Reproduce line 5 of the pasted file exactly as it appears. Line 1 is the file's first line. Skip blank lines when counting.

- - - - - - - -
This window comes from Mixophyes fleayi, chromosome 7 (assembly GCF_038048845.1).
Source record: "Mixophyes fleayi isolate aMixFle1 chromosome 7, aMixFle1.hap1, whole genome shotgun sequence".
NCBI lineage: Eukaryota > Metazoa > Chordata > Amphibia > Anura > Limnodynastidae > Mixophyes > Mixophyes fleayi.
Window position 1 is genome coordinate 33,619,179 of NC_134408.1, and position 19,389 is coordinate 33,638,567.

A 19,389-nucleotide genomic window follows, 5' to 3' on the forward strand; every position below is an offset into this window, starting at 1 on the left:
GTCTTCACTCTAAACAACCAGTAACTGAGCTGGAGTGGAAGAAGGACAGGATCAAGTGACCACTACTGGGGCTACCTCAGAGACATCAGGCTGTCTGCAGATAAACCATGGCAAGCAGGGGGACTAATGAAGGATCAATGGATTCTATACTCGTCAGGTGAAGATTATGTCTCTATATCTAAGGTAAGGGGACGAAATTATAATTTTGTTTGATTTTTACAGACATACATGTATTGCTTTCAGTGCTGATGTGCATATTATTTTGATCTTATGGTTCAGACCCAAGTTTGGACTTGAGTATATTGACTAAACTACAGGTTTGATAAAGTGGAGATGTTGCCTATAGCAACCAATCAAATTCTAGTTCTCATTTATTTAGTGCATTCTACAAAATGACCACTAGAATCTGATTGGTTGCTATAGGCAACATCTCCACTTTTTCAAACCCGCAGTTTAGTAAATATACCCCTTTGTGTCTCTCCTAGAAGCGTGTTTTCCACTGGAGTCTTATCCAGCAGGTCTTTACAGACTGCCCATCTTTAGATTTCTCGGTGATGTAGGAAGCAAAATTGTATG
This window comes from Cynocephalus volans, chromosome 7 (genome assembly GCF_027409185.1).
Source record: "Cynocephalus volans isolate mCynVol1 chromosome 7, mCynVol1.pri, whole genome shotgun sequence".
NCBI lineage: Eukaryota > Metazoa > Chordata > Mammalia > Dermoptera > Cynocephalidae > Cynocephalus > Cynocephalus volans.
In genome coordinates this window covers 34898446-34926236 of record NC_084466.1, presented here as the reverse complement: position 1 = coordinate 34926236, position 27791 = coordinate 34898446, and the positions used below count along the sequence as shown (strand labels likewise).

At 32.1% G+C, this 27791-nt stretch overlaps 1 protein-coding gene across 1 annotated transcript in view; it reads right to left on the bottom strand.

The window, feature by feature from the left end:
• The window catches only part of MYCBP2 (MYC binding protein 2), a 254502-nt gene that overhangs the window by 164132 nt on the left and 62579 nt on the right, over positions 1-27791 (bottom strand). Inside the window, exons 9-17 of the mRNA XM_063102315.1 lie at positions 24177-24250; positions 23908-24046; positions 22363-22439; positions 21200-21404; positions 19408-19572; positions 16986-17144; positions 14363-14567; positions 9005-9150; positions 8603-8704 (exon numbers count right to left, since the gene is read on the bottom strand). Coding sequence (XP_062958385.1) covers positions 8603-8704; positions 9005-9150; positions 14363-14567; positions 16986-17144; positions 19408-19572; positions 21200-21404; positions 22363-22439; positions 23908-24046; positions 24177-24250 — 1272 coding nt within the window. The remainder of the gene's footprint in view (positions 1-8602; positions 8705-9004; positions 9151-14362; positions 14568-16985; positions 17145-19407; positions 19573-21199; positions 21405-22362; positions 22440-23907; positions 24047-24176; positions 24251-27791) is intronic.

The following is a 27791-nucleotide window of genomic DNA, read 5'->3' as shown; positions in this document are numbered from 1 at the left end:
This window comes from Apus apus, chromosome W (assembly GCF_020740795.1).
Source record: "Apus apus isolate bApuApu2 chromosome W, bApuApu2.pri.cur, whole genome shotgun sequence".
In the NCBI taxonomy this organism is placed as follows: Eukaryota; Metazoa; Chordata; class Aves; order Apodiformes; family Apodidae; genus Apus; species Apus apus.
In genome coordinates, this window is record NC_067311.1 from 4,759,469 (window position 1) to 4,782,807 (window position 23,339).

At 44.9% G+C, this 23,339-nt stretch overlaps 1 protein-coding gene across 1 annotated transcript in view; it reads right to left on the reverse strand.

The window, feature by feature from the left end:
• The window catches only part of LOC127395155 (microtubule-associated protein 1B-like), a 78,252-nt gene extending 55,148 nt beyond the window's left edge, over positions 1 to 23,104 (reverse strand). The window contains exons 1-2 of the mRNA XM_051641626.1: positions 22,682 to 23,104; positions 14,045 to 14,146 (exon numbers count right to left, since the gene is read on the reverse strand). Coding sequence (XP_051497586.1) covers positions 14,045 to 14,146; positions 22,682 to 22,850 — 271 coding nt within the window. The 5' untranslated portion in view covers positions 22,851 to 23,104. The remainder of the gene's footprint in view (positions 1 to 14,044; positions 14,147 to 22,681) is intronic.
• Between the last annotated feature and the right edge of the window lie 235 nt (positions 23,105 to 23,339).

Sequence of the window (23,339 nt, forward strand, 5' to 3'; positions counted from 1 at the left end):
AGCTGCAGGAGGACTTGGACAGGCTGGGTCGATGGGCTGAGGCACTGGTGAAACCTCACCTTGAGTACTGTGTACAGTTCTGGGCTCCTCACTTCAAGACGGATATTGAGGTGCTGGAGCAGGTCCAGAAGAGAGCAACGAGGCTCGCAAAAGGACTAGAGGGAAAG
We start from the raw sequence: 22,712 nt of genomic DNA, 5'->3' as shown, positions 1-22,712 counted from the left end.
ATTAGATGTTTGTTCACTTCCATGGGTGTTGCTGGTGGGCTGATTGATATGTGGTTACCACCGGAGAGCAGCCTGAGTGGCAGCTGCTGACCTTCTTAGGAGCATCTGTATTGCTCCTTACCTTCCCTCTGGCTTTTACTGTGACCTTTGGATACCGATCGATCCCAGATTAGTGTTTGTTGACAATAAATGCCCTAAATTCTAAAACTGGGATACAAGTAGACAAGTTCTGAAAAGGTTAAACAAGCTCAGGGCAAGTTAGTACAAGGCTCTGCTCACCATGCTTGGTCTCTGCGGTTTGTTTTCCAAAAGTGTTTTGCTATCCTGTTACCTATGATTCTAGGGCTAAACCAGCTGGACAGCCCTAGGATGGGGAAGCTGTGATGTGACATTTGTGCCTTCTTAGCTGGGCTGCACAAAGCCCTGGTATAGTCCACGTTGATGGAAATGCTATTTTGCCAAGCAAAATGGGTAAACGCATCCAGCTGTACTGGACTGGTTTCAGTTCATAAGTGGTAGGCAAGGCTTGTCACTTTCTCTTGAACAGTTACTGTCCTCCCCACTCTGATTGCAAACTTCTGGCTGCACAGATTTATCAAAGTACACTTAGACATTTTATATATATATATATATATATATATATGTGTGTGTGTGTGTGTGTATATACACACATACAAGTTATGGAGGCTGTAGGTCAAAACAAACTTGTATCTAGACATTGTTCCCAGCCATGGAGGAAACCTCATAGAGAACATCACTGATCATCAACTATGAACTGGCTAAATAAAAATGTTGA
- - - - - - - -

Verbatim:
A 19,389-nucleotide genomic window follows, 5' to 3' on the forward strand; every position below is an offset into this window, starting at 1 on the left: